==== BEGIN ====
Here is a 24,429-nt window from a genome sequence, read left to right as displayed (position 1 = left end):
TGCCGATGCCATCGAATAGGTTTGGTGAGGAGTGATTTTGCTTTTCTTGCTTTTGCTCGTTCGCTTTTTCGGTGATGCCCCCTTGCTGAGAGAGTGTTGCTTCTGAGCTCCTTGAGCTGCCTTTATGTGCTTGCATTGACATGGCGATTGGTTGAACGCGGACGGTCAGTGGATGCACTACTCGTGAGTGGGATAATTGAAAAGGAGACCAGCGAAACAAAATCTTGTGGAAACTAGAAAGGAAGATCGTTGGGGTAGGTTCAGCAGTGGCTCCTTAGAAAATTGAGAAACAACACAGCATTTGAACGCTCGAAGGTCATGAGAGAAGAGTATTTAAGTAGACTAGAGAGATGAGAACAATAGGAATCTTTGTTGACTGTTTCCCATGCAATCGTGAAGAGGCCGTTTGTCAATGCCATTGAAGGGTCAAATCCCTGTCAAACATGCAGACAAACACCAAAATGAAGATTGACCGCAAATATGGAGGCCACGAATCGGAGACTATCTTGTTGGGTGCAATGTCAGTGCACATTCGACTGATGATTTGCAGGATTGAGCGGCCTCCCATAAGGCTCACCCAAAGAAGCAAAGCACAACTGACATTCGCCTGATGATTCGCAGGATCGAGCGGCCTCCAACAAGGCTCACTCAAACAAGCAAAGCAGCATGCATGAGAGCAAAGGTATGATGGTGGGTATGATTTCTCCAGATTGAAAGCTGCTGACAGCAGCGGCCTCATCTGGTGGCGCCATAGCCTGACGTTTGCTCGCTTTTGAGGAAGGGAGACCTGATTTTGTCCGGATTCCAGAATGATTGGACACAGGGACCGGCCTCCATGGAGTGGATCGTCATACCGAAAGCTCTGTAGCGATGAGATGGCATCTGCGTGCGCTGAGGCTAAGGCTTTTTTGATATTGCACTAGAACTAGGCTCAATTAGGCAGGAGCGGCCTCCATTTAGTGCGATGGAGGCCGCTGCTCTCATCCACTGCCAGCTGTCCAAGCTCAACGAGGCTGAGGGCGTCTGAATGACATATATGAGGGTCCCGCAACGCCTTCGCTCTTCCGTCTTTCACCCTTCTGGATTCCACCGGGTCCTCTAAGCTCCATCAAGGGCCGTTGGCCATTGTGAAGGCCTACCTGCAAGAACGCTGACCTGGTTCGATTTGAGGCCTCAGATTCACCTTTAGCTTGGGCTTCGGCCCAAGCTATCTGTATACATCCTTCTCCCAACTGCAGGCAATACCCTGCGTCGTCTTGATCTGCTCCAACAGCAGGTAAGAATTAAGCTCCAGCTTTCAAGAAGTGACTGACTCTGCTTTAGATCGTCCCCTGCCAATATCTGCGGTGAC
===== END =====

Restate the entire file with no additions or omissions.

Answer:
Here is a 24,429-nt window from a genome sequence, read left to right as displayed (position 1 = left end):
TGCCGATGCCATCGAATAGGTTTGGTGAGGAGTGATTTTGCTTTTCTTGCTTTTGCTCGTTCGCTTTTTCGGTGATGCCCCCTTGCTGAGAGAGTGTTGCTTCTGAGCTCCTTGAGCTGCCTTTATGTGCTTGCATTGACATGGCGATTGGTTGAACGCGGACGGTCAGTGGATGCACTACTCGTGAGTGGGATAATTGAAAAGGAGACCAGCGAAACAAAATCTTGTGGAAACTAGAAAGGAAGATCGTTGGGGTAGGTTCAGCAGTGGCTCCTTAGAAAATTGAGAAACAACACAGCATTTGAACGCTCGAAGGTCATGAGAGAAGAGTATTTAAGTAGACTAGAGAGATGAGAACAATAGGAATCTTTGTTGACTGTTTCCCATGCAATCGTGAAGAGGCCGTTTGTCAATGCCATTGAAGGGTCAAATCCCTGTCAAACATGCAGACAAACACCAAAATGAAGATTGACCGCAAATATGGAGGCCACGAATCGGAGACTATCTTGTTGGGTGCAATGTCAGTGCACATTCGACTGATGATTTGCAGGATTGAGCGGCCTCCCATAAGGCTCACCCAAAGAAGCAAAGCACAACTGACATTCGCCTGATGATTCGCAGGATCGAGCGGCCTCCAACAAGGCTCACTCAAACAAGCAAAGCAGCATGCATGAGAGCAAAGGTATGATGGTGGGTATGATTTCTCCAGATTGAAAGCTGCTGACAGCAGCGGCCTCATCTGGTGGCGCCATAGCCTGACGTTTGCTCGCTTTTGAGGAAGGGAGACCTGATTTTGTCCGGATTCCAGAATGATTGGACACAGGGACCGGCCTCCATGGAGTGGATCGTCATACCGAAAGCTCTGTAGCGATGAGATGGCATCTGCGTGCGCTGAGGCTAAGGCTTTTTTGATATTGCACTAGAACTAGGCTCAATTAGGCAGGAGCGGCCTCCATTTAGTGCGATGGAGGCCGCTGCTCTCATCCACTGCCAGCTGTCCAAGCTCAACGAGGCTGAGGGCGTCTGAATGACATATATGAGGGTCCCGCAACGCCTTCGCTCTTCCGTCTTTCACCCTTCTGGATTCCACCGGGTCCTCTAAGCTCCATCAAGGGCCGTTGGCCATTGTGAAGGCCTACCTGCAAGAACGCTGACCTGGTTCGATTTGAGGCCTCAGATTCACCTTTAGCTTGGGCTTCGGCCCAAGCTATCTGTATACATCCTTCTCCCAACTGCAGGCAATACCCTGCGTCGTCTTGATCTGCTCCAACAGCAGGTAAGAATTAAGCTCCAGCTTTCAAGAAGTGACTGACTCTGCTTTAGATCGTCCCCTGCCAATATCTGCGGTGAC